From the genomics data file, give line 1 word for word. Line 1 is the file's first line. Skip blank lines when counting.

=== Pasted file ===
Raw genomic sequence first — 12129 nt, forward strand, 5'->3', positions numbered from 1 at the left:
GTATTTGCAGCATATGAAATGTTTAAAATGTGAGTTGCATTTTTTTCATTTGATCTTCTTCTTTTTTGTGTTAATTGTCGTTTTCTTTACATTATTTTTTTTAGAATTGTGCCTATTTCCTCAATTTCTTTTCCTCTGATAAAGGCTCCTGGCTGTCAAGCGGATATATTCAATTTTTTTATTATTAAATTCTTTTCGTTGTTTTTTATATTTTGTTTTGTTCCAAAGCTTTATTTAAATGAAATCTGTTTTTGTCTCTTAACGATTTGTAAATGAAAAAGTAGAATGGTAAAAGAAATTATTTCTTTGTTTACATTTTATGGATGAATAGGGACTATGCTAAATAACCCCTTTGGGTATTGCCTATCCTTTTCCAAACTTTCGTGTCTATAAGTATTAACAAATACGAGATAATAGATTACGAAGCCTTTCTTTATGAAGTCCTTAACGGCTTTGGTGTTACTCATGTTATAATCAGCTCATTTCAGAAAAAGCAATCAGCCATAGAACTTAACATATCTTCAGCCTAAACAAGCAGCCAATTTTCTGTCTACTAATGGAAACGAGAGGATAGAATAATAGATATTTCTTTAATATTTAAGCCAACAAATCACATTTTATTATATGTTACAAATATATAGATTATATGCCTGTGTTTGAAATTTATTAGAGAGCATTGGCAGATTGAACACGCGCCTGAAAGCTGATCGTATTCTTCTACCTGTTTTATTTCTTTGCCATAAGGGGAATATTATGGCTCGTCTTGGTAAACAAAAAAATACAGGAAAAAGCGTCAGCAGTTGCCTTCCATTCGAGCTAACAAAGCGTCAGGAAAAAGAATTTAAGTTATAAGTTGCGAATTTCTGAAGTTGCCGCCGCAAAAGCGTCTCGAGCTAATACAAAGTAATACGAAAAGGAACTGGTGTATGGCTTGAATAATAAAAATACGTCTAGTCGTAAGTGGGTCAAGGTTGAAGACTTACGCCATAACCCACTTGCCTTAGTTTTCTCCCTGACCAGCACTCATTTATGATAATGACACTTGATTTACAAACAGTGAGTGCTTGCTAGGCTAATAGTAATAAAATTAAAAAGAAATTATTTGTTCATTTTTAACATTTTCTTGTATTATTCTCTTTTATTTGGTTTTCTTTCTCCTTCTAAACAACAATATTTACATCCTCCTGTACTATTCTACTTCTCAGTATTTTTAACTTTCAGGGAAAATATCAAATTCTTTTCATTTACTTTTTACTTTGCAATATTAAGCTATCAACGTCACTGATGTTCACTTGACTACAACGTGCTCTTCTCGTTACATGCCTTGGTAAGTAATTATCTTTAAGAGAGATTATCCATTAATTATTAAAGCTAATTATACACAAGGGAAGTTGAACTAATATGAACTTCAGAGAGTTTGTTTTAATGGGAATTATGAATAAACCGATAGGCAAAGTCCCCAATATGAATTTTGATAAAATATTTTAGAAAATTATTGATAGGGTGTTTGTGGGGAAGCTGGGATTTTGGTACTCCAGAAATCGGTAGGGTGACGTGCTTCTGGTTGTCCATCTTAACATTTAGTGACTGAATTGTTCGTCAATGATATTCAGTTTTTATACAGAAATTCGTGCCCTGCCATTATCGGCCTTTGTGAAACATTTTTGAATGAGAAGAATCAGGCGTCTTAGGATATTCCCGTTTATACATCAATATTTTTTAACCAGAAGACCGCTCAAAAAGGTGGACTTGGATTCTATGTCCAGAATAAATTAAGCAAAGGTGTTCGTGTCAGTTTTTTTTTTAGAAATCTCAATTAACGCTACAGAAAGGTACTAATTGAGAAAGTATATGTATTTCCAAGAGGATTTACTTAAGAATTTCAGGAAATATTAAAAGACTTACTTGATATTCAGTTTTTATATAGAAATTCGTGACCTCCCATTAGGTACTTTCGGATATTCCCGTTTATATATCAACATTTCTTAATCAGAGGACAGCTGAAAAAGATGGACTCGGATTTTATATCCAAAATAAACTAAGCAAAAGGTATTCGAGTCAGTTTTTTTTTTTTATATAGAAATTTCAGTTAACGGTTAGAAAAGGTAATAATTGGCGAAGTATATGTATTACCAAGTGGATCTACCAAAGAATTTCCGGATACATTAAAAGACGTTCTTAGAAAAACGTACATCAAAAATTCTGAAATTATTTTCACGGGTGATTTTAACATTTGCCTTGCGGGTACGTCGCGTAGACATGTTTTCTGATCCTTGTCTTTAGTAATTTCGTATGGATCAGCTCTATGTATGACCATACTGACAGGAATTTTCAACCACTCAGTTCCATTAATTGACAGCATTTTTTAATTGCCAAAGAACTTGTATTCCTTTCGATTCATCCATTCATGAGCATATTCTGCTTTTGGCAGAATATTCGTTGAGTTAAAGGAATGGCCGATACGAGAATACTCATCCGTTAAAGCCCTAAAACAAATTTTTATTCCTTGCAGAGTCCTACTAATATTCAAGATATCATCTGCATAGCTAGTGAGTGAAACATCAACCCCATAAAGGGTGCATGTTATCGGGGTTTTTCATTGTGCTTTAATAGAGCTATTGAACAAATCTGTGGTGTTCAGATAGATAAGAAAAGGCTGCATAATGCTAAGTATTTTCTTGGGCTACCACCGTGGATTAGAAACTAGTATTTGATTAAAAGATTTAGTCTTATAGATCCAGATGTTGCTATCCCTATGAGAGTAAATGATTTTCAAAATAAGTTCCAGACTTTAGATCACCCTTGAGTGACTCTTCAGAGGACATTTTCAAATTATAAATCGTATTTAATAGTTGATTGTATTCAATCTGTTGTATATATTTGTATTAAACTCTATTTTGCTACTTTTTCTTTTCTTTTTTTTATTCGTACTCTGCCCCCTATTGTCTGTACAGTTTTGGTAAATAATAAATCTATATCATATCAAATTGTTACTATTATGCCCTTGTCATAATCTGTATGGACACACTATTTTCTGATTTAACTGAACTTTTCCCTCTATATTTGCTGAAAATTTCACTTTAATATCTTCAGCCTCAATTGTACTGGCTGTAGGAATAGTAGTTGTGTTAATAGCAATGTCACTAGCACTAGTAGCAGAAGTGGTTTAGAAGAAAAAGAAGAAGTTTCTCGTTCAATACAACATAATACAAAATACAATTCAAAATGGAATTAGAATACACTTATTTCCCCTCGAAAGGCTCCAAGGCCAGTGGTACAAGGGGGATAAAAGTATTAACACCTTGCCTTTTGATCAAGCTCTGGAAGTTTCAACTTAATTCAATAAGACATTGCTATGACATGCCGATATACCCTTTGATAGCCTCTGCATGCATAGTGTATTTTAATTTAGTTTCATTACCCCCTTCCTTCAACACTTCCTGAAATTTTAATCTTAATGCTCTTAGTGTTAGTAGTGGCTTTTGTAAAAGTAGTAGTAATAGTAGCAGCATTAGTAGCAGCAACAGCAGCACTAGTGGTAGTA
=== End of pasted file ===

Raw genomic sequence first — 12129 nt, forward strand, 5'->3', positions numbered from 1 at the left: